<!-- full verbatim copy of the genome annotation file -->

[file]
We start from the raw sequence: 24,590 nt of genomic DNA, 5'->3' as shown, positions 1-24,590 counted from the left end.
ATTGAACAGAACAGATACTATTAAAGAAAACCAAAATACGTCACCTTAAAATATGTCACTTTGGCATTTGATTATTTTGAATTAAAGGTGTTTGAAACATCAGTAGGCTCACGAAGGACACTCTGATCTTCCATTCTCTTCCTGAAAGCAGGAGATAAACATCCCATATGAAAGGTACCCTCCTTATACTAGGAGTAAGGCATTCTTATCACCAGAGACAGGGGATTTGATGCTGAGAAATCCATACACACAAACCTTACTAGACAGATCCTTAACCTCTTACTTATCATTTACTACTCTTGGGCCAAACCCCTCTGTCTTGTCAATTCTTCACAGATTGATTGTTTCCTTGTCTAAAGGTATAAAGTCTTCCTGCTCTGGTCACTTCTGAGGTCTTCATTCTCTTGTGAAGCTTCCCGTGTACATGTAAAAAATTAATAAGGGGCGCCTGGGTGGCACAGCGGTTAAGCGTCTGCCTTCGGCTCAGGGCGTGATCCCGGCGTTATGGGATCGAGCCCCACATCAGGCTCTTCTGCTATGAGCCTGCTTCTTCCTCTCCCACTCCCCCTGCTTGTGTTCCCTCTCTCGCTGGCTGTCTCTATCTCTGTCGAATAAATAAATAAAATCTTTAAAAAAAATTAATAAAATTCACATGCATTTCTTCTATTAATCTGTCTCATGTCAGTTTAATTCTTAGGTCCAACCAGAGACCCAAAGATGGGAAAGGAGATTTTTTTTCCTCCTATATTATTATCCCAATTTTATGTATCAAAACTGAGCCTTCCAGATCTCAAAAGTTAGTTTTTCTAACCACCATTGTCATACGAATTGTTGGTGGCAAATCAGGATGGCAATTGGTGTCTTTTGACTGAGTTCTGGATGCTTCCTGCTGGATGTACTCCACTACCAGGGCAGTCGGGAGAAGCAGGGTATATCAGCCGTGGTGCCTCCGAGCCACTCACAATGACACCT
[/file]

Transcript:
We start from the raw sequence: 24,590 nt of genomic DNA, 5'->3' as shown, positions 1-24,590 counted from the left end.
ATTGAACAGAACAGATACTATTAAAGAAAACCAAAATACGTCACCTTAAAATATGTCACTTTGGCATTTGATTATTTTGAATTAAAGGTGTTTGAAACATCAGTAGGCTCACGAAGGACACTCTGATCTTCCATTCTCTTCCTGAAAGCAGGAGATAAACATCCCATATGAAAGGTACCCTCCTTATACTAGGAGTAAGGCATTCTTATCACCAGAGACAGGGGATTTGATGCTGAGAAATCCATACACACAAACCTTACTAGACAGATCCTTAACCTCTTACTTATCATTTACTACTCTTGGGCCAAACCCCTCTGTCTTGTCAATTCTTCACAGATTGATTGTTTCCTTGTCTAAAGGTATAAAGTCTTCCTGCTCTGGTCACTTCTGAGGTCTTCATTCTCTTGTGAAGCTTCCCGTGTACATGTAAAAAATTAATAAGGGGCGCCTGGGTGGCACAGCGGTTAAGCGTCTGCCTTCGGCTCAGGGCGTGATCCCGGCGTTATGGGATCGAGCCCCACATCAGGCTCTTCTGCTATGAGCCTGCTTCTTCCTCTCCCACTCCCCCTGCTTGTGTTCCCTCTCTCGCTGGCTGTCTCTATCTCTGTCGAATAAATAAATAAAATCTTTAAAAAAAATTAATAAAATTCACATGCATTTCTTCTATTAATCTGTCTCATGTCAGTTTAATTCTTAGGTCCAACCAGAGACCCAAAGATGGGAAAGGAGATTTTTTTTCCTCCTATATTATTATCCCAATTTTATGTATCAAAACTGAGCCTTCCAGATCTCAAAAGTTAGTTTTTCTAACCACCATTGTCATACGAATTGTTGGTGGCAAATCAGGATGGCAATTGGTGTCTTTTGACTGAGTTCTGGATGCTTCCTGCTGGATGTACTCCACTACCAGGGCAGTCGGGAGAAGCAGGGTATATCAGCCGTGGTGCCTCCGAGCCACTCACAATGACACCT